What are the main causes of ulcerative colitis?
The exact causes of ulcerative colitis, a type of inflammatory bowel disease (IBD), are not yet well understood. There are several main factors that appear to play a role in the development of ulcerative colitis including:
- Abnormal immune response
- Environmental factors
Abnormal immune response
The immune system helps to protect the body against infection, releasing white blood cells to destroy invaders. This process causes inflammation - redness and swelling - in the affected area, which subsides once the infection is dealt with.
It is thought that an abnormal immune response contributes to the development of ulcerative colitis and several theories have been suggested.
It may be that the immune system attacks the good bacteria that is involved in digestion, leading to inflammation in the rectum and colon.
It has also been suggested that it may be a problem with the immune system not ‘turning off’ after dealing with an infection, resulting in chronic inflammation, ulcers, thickening of the intestinal wall and other symptoms.
Another possible cause that has been put forward doesn’t involve an infectious agent at all, but suggests that an immune system malfunction could be a cause of ulcerative colitis.
Ulcerative colitis can run in families and certain genes are thought to increase the risk a person will develop the condition. About 30 genes linked to ulcerative colitis have been identified.
Research has shown that if you have a first-degree relative with ulcerative colitis your risk of developing the condition is four times higher than that of the general population.
It’s also more common in people from certain ethnic backgrounds to develop the condition. A higher incidence of ulcerative colitis seen in the Jewish population, for example.
The microbiome - microorganisms including bacteria, viruses and fungi - that help with digestion have been found to be different in people with IBD compared with those who don’t have such a condition.
An imbalance between the good and bad bacteria in the bowel is a possible contributing factor when it comes to ulcerative colitis.
Environmental factors - a person’s surroundings and factors outside their body - are thought to play a role in the development of ulcerative colitis. How environmental factors (such as diet, medication and pollution) interact with the immune system, genes and a person’s microbiome to potentially cause ulcerative colitis are being studied.
Research has suggested there may be a link between the use of the acne medication isotretinoin (Absorica, Amnesteem, Claravis, Myorisan, Sotret, Zenatane) and ulcerative colitis, but it is still unclear whether taking isotretinoin can actually cause ulcerative colitis.
More research is still needed to uncover the environmental factors that may play a role in causing ulcerative colitis, but what we do know is that ulcerative colitis seems to be more common in countries with improved sanitation and reduced exposure to bacteria.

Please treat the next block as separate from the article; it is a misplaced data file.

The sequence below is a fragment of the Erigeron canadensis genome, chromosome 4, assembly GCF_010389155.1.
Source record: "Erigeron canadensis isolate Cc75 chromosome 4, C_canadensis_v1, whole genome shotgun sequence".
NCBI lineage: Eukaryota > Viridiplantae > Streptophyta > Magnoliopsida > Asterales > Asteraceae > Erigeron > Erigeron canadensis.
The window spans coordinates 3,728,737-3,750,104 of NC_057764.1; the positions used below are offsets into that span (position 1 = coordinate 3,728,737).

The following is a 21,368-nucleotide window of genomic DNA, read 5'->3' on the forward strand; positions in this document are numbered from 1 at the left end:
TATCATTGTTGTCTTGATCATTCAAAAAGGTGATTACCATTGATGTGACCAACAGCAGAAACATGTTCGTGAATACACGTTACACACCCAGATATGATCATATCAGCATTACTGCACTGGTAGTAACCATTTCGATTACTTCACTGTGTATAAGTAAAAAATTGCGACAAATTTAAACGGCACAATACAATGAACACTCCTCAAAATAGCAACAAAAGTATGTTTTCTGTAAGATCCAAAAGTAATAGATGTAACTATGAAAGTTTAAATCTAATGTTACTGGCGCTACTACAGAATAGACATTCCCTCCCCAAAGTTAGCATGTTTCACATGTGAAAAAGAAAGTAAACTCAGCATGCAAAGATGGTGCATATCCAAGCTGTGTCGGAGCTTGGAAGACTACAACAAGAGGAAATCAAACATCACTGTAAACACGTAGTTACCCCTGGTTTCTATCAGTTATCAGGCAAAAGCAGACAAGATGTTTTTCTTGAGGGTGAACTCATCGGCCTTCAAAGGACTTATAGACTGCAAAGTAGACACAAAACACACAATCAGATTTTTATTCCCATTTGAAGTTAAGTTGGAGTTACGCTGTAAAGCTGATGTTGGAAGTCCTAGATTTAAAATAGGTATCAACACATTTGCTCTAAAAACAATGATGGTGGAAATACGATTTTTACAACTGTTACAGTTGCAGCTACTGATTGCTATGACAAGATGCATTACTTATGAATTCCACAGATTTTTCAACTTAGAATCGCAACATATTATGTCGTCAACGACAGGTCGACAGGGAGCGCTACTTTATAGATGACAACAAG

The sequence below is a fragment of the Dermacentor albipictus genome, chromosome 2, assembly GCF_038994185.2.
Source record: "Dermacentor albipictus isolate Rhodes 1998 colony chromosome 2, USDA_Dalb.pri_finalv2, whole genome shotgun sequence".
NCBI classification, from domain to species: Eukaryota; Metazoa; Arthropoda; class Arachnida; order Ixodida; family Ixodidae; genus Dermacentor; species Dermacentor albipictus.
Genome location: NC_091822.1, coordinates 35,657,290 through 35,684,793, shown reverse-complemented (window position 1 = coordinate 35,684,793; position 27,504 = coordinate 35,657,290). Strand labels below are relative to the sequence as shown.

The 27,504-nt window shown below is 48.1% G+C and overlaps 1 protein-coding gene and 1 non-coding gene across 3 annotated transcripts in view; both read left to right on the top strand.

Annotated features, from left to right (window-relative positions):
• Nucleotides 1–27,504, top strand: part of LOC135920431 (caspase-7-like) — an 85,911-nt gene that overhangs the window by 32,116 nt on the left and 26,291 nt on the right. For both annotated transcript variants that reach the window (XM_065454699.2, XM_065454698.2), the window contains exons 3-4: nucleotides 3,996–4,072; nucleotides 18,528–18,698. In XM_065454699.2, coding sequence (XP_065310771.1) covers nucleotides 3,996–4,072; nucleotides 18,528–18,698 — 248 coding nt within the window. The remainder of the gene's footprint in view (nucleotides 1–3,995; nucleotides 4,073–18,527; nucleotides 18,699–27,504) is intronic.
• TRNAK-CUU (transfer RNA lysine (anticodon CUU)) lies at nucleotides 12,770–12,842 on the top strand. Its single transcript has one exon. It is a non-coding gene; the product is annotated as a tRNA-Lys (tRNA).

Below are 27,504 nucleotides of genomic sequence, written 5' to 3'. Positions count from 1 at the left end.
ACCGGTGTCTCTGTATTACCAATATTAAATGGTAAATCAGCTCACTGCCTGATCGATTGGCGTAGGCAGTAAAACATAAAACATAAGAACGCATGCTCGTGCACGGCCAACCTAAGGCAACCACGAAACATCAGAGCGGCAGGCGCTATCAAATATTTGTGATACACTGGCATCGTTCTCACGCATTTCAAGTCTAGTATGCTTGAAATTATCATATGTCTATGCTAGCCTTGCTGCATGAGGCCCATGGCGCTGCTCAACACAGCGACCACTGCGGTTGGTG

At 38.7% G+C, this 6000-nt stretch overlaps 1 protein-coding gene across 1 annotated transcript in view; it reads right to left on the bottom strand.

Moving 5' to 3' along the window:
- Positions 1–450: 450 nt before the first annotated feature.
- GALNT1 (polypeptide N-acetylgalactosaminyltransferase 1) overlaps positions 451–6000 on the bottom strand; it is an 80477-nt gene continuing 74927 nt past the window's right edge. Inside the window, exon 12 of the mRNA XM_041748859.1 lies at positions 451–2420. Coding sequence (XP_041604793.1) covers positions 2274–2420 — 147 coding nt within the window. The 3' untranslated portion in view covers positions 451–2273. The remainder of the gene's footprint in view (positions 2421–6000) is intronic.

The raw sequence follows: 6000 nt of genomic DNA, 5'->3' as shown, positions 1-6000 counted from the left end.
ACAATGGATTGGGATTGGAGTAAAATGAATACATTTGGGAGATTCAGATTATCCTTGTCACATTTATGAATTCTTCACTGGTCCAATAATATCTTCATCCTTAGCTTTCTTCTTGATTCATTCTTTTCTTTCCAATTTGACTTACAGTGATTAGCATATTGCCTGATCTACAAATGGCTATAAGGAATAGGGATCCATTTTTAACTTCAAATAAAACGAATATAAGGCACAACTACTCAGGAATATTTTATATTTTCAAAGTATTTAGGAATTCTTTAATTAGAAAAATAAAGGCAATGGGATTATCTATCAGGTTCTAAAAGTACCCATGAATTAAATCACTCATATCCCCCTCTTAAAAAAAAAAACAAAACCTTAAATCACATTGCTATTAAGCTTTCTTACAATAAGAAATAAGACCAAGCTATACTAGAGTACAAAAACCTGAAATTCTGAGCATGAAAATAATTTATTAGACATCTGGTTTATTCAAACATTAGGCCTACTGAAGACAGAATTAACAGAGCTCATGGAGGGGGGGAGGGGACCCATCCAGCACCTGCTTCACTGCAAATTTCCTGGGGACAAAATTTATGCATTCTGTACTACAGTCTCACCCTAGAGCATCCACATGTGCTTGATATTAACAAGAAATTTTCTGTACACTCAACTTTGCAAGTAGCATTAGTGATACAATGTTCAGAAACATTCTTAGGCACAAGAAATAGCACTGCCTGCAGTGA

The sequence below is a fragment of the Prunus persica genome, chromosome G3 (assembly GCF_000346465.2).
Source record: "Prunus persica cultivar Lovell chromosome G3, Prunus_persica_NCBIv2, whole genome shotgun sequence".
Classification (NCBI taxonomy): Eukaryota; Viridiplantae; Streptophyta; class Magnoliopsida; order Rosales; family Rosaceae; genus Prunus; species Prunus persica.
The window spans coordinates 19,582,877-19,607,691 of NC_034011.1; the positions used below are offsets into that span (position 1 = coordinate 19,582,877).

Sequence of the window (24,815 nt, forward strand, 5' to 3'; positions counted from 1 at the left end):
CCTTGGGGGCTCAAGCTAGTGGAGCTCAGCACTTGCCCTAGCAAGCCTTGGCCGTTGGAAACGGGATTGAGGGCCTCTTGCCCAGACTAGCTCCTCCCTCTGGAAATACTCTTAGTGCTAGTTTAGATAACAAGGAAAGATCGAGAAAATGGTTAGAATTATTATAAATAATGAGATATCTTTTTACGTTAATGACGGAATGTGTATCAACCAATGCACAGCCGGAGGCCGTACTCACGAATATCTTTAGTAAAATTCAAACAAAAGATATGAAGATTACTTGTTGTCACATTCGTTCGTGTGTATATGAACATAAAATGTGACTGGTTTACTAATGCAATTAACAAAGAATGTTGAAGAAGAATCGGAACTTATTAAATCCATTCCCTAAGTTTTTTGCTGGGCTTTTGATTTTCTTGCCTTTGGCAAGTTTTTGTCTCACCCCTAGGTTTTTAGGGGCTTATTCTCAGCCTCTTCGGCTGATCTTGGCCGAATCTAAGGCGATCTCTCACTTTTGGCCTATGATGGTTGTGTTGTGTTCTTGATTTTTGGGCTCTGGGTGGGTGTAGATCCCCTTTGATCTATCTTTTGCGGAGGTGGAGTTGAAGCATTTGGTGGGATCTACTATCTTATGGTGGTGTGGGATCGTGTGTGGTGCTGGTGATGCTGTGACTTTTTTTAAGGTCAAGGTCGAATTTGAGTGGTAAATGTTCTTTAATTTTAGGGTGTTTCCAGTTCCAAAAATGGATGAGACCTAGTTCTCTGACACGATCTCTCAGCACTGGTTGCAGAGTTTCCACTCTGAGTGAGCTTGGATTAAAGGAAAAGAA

Factors that may aggravate your symptoms if you have ulcerative colitis
- Food sensitivities
- Nonsteroidal anti-inflammatory drugs
Previously it was thought that a stressful lifestyle or certain food sensitivities might cause ulcerative colitis, but research has not found this to be the case. Although they don’t cause ulcerative colitis, stress and food sensitivities may aggravate symptoms in some patients.
Drinking alcohol is another factor that doesn’t cause ulcerative colitis, but it can also make the symptoms worse. Use of nonsteroidal anti-inflammatory drugs, such as ibuprofen (Advil, Motrin IB) and naproxen (Aleve), may also aggravate symptoms.
- Crohn’s & Colitis Foundation. Overview of Ulcerative Colitis. [Accessed September 1, 2021]. Available from: https://www.crohnscolitisfoundation.org/what-is-ulcerative-colitis/overview.
- Crohn’s & Colitis. What Causes UC? [Accessed September 1, 20201]. Available from: https://www.crohnsandcolitis.com/ulcerative-colitis/causes.
- National Institute of Diabetes and Digestive and Kidney Diseases (NIDDK). Symptoms & Causes of Ulcerative Colitis. [Accessed September 1, 2021]. Available from: https://www.niddk.nih.gov/health-information/digestive-diseases/ulcerative-colitis/symptoms-causes.
- National Health Service (NHS). Causes, Ulcerative Colitis. January 23, 2019. [Accessed September 1, 2021]. Available from: https://www.nhs.uk/conditions/ulcerative-colitis/causes/.
- Southern Cross. Ulcerative colitis - causes, symptoms, treatment. July 2020. [Accessed September 1, 2021]. Available from: https://www.southerncross.co.nz/group/medical-library/ulcerative-colitis-causes-symptoms-treatment.
- Lynch WD, Hsu R. Ulcerative Colitis. [Updated 2021 Jun 18]. In: StatPearls [Internet]. Treasure Island (FL): StatPearls Publishing; 2021 Jan-. Available from: https://www.ncbi.nlm.nih.gov/books/NBK459282/.
- Swanson GR, Sedghi S, Farhadi A, Keshavarzian A. Pattern of alcohol consumption and its effect on gastrointestinal symptoms in inflammatory bowel disease. Alcohol. 2010;44(3):223-228. doi:10.1016/j.alcohol.2009.10.019. https://www.ncbi.nlm.nih.gov/pmc/articles/PMC3708696/.
- Papaconstantinou I, Stefanopoulos A, Papailia A, Zeglinas C, Georgopoulos I, Michopoulos S. Isotretinoin and ulcerative colitis: A case report and review of the literature. World J Gastrointest Surg. 2014;6(7):142-145. doi:10.4240/wjgs.v6.i7.142. https://www.ncbi.nlm.nih.gov/pmc/articles/PMC4110532/.
- Klein A, Eliakim R. Non Steroidal Anti-Inflammatory Drugs and Inflammatory Bowel Disease. Pharmaceuticals (Basel). 2010;3(4):1084-1092. Published 2010 Apr 12. doi:10.3390/ph3041084. https://www.ncbi.nlm.nih.gov/pmc/articles/PMC4034022/.
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